The evolution of hybrid work and employee preferences has begun to push employers out of high-density gateway core markets into larger, cost-effective locations. Additionally, the “flight to quality” that preceded the pandemic should continue to accelerate, as employers follow the demand for spaces with attractive amenities and flexibility.
5. Real estate will welcome more quants to the mix.
In 2021, we saw more quantitative firms enter commercial real estate with the intent to deploy AI and machine learning in their investments. By solving for the inefficiencies in CRE data, firms are looking to find opportunities where there is historical growth and pricing is dislocated from value.
This year, more quants are likely to enter the market given the opportunity for outsized returns, stable yield, hedges against volatility and unique tax advantages. The post-Covid recovery and infrastructure investment are driving tailwinds across the market, and sophisticated investors should take notice.
Importantly, fostering a network of strong partners and sponsors helps to maintain high value. Professionals with their ear to the ground in each market can protect investors looking for risk-adjusted returns.
6. Proptechs got popular. Time to consolidate.
According to a recent survey of commercial real estate executives by the Deloitte Center for Financial Services, three-fourths of respondents said their companies would likely expand partnerships with or invest in proptechs this year.
Demand for intelligent real estate tech rang loudly in 2021, as proptechs garnered record investment. According to Crunchbase, real estate and property technology companies raised nearly $21 billion in 2021 — contributing capabilities such as embedded finance, home-improvement software and digital solutions for property management, which are expected to continue evolving this year.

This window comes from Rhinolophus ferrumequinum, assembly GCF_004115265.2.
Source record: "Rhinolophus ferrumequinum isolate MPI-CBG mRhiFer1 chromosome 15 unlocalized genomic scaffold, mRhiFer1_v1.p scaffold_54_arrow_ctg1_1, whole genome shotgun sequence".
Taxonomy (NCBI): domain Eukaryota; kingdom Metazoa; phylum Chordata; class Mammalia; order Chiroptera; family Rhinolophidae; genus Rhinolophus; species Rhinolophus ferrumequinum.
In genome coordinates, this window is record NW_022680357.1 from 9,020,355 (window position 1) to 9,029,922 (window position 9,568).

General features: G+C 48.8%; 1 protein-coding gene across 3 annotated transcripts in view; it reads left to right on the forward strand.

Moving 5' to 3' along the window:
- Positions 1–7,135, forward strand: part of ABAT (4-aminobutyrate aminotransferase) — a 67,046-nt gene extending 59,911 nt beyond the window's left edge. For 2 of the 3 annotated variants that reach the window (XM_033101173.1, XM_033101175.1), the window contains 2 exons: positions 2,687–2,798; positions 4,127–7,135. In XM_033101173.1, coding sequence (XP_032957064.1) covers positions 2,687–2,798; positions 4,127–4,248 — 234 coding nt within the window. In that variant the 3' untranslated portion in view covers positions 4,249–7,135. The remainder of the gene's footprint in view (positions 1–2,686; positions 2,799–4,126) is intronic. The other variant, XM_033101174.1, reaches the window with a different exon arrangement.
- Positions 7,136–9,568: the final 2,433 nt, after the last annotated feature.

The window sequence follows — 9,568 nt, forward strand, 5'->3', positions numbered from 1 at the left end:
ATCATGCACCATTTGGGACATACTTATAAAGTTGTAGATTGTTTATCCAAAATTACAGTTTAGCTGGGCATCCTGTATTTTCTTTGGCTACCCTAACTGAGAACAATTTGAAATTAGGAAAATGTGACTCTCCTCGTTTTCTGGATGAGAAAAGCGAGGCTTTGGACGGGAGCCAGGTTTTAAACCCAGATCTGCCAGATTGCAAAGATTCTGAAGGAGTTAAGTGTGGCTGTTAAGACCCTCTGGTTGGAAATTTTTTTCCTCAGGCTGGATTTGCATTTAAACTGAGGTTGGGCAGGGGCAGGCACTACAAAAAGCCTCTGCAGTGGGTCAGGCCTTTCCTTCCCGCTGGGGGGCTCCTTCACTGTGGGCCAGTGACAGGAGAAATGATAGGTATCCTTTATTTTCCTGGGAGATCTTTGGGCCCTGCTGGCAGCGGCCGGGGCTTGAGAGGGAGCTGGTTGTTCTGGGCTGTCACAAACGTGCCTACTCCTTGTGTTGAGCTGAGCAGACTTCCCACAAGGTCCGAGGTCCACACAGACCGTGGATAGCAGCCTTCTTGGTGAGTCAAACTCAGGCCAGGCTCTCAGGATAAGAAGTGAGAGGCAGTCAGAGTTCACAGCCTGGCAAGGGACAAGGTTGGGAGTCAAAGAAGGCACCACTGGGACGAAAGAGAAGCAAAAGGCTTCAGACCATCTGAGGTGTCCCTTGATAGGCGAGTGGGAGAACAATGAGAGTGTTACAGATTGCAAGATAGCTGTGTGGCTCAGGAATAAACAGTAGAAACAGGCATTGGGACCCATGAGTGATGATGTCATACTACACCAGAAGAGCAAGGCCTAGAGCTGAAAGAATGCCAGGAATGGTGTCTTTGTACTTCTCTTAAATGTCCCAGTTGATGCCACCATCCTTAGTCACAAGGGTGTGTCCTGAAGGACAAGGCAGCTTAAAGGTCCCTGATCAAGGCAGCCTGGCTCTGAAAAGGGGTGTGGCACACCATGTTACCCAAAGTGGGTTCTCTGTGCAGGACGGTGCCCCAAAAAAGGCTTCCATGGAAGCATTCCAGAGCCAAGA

As the space continues to mature, more partnerships and deals between proptechs and managers will likely occur, as stakeholders look for integrated financing, management and analytics technology in their investment experience.
7. Construction costs will rise, benefiting existing assets.
Over the past year, a combination of labor shortages, supply chain disruption and economic growth pushed inflation to its highest rate in decades. In commercial real estate, the impact was largely felt in new construction, where materials drove project costs up significantly.
I expect this inflationary pressure will continue to impact construction costs. As a result, replacement costs should continue to rise and existing assets will likely benefit from demand shifting in their favor.
The information provided reflects the views of the author and are subject to change. This article may contain forward-looking statements regarding future events, which are subject to change. Statements concerning market trends are based on current market conditions, which will fluctuate. None of these statements are investment, tax or financial advice. You should consult with a licensed professional for advice concerning your specific situation.